Southwest Youth and Family Services Programs
SWYFS provides services to a diversity of low income youth and families in West Seattle, Delridge, South Park, White Center, Burien, SeaTac and unincorporated SW King County. Services include:
- Youth Development: After-school Programs, Seattle and King County Violence Prevention Initiative Programs, High School Re-Entry Program, Teen Parent GED Program, Youth Case Management, Aggression Replacement Training (A.R.T.), and a Summer Young Writers Workshop are among the primary youth development program opportunities.
Mental Health: individual, family and group counseling for children, youth and their families; case management for youth at risk of academic failure, or of committing or being a victim of violence; Aggression Replacement Training to help youth learn to resolve conflict without violence. Services are provided at the main office, in homes, at schools and at community sites, including Burien, SeaTac and White Center. Counseling is available in English and Spanish.
- Education: high school re-entry program for students who have dropped out or been expelled from public schools and need credit to return; Teen Parent GED program; after school academic support and youth development for students K-12 in 3 SW King County apartment communities; and the Parent-Child Home Program, a pre-literacy skills development program for 2 and 3 year-olds.
- Family Support: parenting education and support; Play and Learn early childhood support groups; advocacy for immigrant and refugee families; young parent advocacy; assistance meeting basic needs and accessing community services and social, recreation and community building activities for families. Services are available in several languages, including Arabic, Cambodian, English, Samoan, Somali and Spanish, and are provided throughout SW Seattle and King County.
Recent Successes and Current Challenges
Case managers at SWYFS connect with and foster change in youth at risk of involvement in violence. After regular meetings with a case manager, one youth said, "If I hadn't run into him, I’d probably be a gangbanger or hurting people, threatening their lives. That's where I was headed. Basically, I'd be a menace and a bad influence." Case managers can see another side of youth. "He's a compassionate, caring young man," said his case manager, who helped him plan ways to cope with anger and alternatives to the behavior that got him repeatedly in trouble. His family's financial situation contributed to his struggles, leaving him open to taunts and teasing. A volunteer job at a food bank helped him gain a new view on how hard life could be. Now, the young man continues to face frustrations and feel anger like all 10th-graders, but thanks to SWYFS, he knows how to deal with those feelings, and wants to succeed in school and beyond.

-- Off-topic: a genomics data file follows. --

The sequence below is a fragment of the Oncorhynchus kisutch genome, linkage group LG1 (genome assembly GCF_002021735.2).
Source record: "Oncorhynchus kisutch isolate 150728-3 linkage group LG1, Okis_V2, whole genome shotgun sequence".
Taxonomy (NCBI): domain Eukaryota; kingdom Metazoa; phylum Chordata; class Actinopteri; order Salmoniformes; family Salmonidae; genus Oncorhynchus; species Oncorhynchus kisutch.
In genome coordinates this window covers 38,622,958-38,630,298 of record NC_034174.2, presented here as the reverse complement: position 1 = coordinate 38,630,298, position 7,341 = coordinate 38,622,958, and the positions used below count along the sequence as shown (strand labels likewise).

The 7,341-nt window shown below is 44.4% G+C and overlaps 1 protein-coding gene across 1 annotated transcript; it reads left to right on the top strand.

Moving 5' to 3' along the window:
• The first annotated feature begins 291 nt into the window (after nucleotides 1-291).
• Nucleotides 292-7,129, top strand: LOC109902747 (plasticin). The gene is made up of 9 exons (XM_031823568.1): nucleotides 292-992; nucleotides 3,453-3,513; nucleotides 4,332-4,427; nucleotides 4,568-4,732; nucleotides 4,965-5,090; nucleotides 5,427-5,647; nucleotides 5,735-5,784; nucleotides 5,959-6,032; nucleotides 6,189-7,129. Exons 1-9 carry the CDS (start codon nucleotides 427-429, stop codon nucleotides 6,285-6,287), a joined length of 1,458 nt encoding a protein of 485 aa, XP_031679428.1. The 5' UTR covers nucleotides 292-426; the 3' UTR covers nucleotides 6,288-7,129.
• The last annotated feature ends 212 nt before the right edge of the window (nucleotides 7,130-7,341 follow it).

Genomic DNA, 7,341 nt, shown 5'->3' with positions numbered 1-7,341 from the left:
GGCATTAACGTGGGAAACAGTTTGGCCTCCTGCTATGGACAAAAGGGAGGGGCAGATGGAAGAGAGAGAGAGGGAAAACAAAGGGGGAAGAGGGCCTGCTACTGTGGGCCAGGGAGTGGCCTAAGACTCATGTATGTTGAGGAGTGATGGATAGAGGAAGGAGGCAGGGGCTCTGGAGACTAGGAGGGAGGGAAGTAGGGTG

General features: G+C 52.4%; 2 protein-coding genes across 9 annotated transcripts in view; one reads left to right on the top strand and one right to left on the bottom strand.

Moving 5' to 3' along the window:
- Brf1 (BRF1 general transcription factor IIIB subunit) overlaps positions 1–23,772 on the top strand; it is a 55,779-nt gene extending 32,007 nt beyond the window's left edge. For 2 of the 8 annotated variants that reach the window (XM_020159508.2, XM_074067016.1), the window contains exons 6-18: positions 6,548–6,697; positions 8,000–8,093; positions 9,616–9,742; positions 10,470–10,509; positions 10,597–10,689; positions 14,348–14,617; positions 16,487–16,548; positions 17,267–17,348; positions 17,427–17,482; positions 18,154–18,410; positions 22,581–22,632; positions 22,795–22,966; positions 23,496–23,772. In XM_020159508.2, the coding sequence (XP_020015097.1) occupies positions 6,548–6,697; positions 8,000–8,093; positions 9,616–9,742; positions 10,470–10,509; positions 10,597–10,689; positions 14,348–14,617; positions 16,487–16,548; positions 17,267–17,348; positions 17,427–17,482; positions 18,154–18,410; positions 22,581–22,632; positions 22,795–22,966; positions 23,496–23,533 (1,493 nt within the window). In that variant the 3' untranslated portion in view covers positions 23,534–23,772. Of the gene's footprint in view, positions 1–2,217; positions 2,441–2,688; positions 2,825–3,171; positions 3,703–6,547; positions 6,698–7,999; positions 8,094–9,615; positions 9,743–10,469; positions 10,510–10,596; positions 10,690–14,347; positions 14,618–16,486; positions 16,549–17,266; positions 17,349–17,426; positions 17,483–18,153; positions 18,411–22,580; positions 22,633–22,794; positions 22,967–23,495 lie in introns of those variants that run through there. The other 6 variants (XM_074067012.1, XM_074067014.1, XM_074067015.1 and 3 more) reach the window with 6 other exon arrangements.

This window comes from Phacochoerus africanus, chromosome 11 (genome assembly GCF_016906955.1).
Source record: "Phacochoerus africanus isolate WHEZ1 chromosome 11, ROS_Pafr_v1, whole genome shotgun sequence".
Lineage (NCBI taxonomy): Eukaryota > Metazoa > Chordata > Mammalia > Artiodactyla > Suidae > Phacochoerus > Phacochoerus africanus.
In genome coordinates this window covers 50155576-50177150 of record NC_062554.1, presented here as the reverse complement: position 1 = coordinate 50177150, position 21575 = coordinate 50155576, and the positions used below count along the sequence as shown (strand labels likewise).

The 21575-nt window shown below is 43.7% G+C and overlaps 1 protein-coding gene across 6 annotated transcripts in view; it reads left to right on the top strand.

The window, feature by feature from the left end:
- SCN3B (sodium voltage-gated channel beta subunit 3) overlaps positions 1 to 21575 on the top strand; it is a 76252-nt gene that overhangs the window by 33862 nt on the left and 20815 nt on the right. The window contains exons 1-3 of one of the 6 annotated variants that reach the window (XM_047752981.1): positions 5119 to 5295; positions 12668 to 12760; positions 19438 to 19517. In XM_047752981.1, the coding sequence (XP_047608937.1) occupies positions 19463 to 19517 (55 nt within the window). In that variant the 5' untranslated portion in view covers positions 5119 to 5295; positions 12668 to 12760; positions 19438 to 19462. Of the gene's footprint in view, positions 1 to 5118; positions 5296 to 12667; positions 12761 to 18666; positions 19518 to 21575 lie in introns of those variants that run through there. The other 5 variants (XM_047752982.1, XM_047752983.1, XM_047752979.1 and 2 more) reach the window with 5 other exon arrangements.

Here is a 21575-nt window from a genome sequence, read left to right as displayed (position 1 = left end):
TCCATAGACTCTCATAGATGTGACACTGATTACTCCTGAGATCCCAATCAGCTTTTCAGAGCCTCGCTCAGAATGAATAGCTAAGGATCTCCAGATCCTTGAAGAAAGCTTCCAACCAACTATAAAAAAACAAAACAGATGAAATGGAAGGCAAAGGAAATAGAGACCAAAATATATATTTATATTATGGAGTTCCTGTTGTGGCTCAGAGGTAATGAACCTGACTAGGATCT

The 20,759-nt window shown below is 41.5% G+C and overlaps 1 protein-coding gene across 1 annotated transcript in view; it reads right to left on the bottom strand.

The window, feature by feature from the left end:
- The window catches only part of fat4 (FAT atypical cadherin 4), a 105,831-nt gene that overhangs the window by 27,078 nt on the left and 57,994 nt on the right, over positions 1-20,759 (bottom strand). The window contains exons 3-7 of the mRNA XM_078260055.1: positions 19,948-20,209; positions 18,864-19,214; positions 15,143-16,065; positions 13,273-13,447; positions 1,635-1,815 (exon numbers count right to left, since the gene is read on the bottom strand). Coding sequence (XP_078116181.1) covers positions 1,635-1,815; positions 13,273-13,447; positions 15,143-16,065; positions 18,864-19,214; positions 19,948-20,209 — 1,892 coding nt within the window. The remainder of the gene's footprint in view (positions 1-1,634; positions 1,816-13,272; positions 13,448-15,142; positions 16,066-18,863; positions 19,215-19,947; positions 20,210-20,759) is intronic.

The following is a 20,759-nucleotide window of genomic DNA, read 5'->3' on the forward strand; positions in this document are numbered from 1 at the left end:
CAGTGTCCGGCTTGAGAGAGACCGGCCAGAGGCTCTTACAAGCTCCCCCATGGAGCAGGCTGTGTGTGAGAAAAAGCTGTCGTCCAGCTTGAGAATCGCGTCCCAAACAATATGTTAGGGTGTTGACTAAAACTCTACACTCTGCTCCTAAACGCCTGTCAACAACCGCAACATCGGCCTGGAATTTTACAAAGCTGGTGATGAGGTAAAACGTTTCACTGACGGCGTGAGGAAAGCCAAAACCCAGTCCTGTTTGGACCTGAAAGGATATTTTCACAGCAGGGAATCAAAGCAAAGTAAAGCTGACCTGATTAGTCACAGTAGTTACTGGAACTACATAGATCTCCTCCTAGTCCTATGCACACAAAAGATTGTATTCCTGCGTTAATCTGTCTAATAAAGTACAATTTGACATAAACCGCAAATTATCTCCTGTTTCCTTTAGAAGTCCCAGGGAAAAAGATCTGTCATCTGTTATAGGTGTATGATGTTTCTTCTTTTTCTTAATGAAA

Providing case management and counseling for youth is clearly one way to help reduce community violence. However, a growing issue is the number of youth who “age out” of support services once they turn 18 or 19. Available funding does not provide continued or new case management for youth 18 to 24, ages at which youth continue to be at risk. Community services are desperately needed to help older youth at high risk of criminal involvement move fully into stable and self sufficient adulthood. Not only would the youth themselves benefit – we all would.